Now a prominent lecturer in Berkeley’s ethnic studies department, Gonzalez went on to dedicate over 20 years of research and teaching to the preservation of that hidden history. Through innovative project-based curriculum and assignments, his students explore Chicanx history and bring it to life by creating art, board games and even cookbooks. And his classrooms become close communities with gatherings like end-of-semester potlucks.
Gonzalez has also led the creation of unique campus initiatives, including Berkeley’s Ethnic Studies Changemaker Scaffolding Stories/Building Communities. The project involves a group of ethnic studies students and faculty members who — through art, podcasts and augmented reality — work with community partners to amplify the stories and voices of marginalized communities.
His dedication to this work on campus was recognized in 2022 when he received Berkeley’s Distinguished Teaching Award. Keith Feldman, chair of the Department of Ethnic Studies, said Gonzalez has enhanced student experiences by creating one-of-a-kind spaces of inclusion and belonging for them.
"Pablo continues to contribute innovations in ethnic studies pedagogy, and he finds unique ways to think about knowledge and how it constructs the world around us," said Feldman. "Through his teaching, he empowers his students to connect to the curriculum on a personal level. And they leave his classes inspired to take action in their communities."
Bridging the divide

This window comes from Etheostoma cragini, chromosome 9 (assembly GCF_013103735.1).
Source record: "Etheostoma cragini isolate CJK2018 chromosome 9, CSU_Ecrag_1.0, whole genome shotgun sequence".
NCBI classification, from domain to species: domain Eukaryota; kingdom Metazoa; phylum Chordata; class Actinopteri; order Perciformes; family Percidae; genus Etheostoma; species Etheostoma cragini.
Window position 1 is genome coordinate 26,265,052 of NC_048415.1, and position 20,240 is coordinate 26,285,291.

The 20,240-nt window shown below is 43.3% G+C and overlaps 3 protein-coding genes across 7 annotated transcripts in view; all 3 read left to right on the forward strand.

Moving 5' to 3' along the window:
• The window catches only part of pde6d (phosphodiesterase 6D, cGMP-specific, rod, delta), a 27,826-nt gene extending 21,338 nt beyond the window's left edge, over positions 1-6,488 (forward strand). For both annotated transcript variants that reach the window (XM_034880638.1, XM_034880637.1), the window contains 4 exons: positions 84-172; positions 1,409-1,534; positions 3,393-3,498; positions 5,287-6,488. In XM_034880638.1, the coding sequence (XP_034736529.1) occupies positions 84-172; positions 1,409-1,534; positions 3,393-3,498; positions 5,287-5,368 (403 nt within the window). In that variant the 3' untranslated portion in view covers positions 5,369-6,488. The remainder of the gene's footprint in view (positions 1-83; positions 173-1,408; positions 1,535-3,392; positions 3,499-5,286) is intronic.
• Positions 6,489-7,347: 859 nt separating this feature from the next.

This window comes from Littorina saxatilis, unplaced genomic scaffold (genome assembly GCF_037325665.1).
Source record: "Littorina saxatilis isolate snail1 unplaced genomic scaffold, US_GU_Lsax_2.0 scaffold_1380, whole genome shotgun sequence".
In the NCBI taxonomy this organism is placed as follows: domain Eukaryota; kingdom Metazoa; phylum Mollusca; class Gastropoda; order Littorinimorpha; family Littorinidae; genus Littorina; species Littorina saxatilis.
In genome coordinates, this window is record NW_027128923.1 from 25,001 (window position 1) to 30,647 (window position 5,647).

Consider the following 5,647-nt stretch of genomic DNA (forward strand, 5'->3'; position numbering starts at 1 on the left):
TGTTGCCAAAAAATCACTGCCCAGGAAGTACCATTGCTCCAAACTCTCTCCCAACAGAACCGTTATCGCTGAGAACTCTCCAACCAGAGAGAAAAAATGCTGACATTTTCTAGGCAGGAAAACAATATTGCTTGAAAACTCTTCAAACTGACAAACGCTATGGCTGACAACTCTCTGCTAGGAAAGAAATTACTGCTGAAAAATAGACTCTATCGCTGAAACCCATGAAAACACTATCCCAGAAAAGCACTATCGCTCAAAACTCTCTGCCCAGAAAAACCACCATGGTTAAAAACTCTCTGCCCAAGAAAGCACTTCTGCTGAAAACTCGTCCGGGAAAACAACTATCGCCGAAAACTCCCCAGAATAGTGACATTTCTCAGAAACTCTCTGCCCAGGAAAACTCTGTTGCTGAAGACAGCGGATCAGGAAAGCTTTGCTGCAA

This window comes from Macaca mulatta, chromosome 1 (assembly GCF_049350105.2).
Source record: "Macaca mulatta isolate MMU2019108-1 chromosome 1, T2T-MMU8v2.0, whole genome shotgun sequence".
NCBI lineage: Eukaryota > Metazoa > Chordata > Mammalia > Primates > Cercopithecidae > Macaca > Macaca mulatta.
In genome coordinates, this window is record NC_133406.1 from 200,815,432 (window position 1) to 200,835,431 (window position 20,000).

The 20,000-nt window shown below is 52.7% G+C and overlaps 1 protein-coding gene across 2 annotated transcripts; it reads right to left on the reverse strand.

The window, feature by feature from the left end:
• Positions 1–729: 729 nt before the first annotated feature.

Gonzalez said his students also are learning, by being at Berkeley, the history of the formation of ethnic studies as an academic field. “They are beginning to see themselves as part of that legacy,” he said, and wanting to contribute to the greater good.
"Many of my students have experience in community advocacy and youth mentorship at local high schools, and some have aspirations of becoming teachers," said Gonzalez. "Many of them are also storytellers and artists, and this book project has given them an opportunity to see themselves as historical actors."
One of them is Poinciana Hung-Haas, a first-year student from Oakland whose group produced the book, They Didn’t Know We Were Seeds. The story follows a little girl named Chia and her village of Indigenous farmers in Mexico. Chia’s community is displaced by the government and rich corporations that want their land.
They are forced to find a new place to live.
While adults in her village gather to find ways to get their land back, the children are left out of the discussions. But Chia organizes the children in her village, and they plant flowers across the land to "sow the seeds of rebellion." That leads to the entire village joining the fight and creating a sovereign home away from the corrupt government.
The book was inspired by the struggles of the Zapatista Army of National Liberation, said Hung-Haas, a group in Chiapas, Mexico, that have become a symbol around the world for Indigenous sovereignty.